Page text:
Holiday time can be wonderful and it can also be very painful. It is a hard season to be without your children, and being divorced means that part of the time you are without your children. And the hardest thing is that you don’t even always know what they are doing!
Both parents need to share holiday time with their kids.
So, what’s the best way to figure out a fair and equitable holiday schedule?
Every family is different, and different needs must be respected. First, it is important to honor family traditions. What has the family always done for holidays? What are the children accustomed to doing? If every Thanksgiving has always been spent with Grandma and Grandpa, mom’s parents, does that mean that should always continue? Well, that really wouldn’t be fair… but it might be helpful to have the first one spent the usual way, for the kids sake, and let them know that next year, dad will be taking them for the holiday if he chooses to.
I have worked with some divorcing couples who have chosen to have all Thanksgivings with one parent in exchange for all Christmas days with the other, though most couples tend to want to share those times by alternating holidays. Many couples easily alternate Thanksgiving day every other year very successfully. Sometimes this means only the Thursday, and other times, it may be the whole weekend – particularly if parents are travelling to visit family out of town. Sometimes the weekend is split between Thursday and Friday, and Saturday and Sunday. The key is that there is no “right” holiday schedule. It must work for the family.
Christmas means different things to different people, and here it is also important to honor tradition and family as well as religion. For some people Christmas Day or Christmas Eve is the most important time. If it is very important to both parents, then it would be appropriate to either split Christmas Eve and Christmas morning, and rotate that every other year – with one parent having both times with their children every other year. Neither is ideal, but being fair is what’s most important. If the holiday is not really important to one parent and it is to the other, this provides an opportunity for generosity. The parent who doesn’t celebrate the holiday can freely give the time to the other parent. When this happens, it is usually paid back with good feeling and other time. If parents are of different religions, it is important to respect the traditions of both backgrounds. This is usually easier as the days, for example, of Chanukah and Christmas are usually not the same.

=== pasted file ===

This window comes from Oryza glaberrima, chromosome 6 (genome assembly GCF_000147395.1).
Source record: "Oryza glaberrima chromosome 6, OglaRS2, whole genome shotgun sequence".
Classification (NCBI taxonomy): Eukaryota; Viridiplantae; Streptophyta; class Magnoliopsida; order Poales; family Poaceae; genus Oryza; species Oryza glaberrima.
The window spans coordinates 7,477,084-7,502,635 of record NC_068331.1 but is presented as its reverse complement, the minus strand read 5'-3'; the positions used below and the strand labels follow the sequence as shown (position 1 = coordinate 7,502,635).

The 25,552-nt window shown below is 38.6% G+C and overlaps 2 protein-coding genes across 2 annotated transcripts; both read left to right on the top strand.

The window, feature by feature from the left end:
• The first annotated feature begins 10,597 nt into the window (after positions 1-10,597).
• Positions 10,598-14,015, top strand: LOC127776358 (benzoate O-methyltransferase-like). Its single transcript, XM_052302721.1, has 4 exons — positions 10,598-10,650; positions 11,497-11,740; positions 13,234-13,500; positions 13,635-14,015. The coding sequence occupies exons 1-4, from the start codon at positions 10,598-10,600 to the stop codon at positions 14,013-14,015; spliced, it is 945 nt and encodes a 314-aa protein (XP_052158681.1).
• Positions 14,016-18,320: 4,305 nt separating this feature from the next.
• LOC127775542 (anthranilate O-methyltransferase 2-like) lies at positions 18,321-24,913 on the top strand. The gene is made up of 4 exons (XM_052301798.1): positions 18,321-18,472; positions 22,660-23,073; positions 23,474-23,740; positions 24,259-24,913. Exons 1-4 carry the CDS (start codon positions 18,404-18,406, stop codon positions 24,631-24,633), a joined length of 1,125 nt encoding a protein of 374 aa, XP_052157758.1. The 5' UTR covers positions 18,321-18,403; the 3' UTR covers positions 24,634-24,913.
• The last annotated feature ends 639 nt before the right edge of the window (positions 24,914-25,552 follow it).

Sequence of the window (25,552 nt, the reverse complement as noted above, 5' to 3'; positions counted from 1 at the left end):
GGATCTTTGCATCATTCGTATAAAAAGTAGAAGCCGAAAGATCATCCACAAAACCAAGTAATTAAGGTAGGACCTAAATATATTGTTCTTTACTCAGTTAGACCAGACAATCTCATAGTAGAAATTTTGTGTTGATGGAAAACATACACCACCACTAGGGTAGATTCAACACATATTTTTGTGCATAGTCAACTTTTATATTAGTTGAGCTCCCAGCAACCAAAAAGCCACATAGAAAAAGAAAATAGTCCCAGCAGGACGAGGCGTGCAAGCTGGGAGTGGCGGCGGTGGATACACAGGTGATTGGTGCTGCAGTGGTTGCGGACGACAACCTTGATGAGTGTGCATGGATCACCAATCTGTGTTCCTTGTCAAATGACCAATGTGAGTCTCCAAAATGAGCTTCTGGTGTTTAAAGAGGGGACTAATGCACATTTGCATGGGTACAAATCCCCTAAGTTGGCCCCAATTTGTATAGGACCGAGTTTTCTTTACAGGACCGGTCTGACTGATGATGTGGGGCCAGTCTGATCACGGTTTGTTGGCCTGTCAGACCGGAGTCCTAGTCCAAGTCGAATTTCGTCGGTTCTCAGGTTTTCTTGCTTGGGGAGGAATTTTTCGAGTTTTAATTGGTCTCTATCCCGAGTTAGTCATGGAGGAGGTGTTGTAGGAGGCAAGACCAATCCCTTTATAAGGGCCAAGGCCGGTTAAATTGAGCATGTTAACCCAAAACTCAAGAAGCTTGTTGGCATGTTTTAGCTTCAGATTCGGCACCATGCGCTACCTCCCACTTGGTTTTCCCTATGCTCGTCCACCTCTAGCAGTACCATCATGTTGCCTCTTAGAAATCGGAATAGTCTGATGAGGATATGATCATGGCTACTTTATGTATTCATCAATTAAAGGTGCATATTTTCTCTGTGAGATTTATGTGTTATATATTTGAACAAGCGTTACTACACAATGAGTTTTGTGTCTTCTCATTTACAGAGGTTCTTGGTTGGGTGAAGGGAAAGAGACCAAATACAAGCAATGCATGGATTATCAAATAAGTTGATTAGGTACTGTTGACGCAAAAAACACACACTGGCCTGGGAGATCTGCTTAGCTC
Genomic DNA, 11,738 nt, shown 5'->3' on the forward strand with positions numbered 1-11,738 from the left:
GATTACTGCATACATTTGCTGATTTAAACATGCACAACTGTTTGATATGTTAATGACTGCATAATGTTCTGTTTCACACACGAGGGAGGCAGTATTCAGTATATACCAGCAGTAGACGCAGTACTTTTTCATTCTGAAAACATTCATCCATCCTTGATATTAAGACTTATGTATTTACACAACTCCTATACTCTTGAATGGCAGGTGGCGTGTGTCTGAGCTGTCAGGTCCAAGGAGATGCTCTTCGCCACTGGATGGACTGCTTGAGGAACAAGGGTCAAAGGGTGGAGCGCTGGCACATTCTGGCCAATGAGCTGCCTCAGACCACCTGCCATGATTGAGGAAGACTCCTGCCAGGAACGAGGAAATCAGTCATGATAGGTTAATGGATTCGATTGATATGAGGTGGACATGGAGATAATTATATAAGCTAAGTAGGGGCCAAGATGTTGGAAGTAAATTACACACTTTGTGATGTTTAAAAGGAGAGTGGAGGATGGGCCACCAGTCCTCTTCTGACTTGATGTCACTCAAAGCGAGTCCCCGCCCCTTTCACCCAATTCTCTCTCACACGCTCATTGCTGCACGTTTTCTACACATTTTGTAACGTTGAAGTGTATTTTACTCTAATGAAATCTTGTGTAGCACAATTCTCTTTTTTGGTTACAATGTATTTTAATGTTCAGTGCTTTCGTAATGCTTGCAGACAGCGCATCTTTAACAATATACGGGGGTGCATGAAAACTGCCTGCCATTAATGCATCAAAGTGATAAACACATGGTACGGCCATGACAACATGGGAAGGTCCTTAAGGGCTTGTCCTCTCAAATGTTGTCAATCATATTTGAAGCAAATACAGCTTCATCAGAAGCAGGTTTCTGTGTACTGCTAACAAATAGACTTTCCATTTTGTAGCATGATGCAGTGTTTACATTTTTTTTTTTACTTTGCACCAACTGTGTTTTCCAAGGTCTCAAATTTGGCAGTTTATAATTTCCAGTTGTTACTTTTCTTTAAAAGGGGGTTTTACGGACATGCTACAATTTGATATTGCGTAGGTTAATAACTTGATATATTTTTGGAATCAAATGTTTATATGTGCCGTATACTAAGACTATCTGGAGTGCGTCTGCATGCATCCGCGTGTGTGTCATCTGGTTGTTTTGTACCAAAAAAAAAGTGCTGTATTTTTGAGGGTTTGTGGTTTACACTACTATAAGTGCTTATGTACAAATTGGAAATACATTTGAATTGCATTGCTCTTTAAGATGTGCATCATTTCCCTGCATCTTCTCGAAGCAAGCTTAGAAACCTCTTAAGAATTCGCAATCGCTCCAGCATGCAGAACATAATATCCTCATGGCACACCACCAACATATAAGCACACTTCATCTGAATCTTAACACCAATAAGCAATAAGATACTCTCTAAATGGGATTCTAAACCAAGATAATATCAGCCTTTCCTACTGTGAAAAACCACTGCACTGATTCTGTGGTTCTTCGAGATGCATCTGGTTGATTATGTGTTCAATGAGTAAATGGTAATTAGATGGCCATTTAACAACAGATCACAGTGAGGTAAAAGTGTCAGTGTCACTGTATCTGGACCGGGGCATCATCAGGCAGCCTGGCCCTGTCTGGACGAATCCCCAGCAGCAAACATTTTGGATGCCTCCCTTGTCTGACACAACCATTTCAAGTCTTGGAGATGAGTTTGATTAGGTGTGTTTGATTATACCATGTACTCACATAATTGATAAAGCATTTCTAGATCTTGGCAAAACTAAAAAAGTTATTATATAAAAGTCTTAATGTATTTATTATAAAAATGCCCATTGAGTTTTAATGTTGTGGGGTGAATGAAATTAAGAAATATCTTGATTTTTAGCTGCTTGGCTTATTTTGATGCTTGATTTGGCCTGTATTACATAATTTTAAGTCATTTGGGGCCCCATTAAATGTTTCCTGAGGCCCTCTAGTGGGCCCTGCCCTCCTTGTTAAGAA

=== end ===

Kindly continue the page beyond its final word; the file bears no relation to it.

The best holiday schedule is one that respects the needs of each parent and focuses primarily on the best interests of the children. The parents who can be flexible with one another are the ones that are generally happier and have the most successful co-parenting relationships.
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